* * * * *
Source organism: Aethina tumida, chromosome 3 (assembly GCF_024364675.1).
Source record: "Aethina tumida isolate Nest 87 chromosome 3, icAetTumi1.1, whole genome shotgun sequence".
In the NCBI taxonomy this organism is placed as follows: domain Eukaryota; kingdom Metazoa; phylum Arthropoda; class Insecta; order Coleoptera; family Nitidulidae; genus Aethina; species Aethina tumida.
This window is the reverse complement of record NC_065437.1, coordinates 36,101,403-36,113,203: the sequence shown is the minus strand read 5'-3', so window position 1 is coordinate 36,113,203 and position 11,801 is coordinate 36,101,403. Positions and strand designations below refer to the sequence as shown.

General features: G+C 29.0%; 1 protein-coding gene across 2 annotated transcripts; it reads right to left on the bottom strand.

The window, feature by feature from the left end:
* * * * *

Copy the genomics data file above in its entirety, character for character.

Source organism: Aethina tumida, chromosome 3 (assembly GCF_024364675.1).
Source record: "Aethina tumida isolate Nest 87 chromosome 3, icAetTumi1.1, whole genome shotgun sequence".
In the NCBI taxonomy this organism is placed as follows: domain Eukaryota; kingdom Metazoa; phylum Arthropoda; class Insecta; order Coleoptera; family Nitidulidae; genus Aethina; species Aethina tumida.
This window is the reverse complement of record NC_065437.1, coordinates 36,101,403-36,113,203: the sequence shown is the minus strand read 5'-3', so window position 1 is coordinate 36,113,203 and position 11,801 is coordinate 36,101,403. Positions and strand designations below refer to the sequence as shown.

General features: G+C 29.0%; 1 protein-coding gene across 2 annotated transcripts; it reads right to left on the bottom strand.

The window, feature by feature from the left end: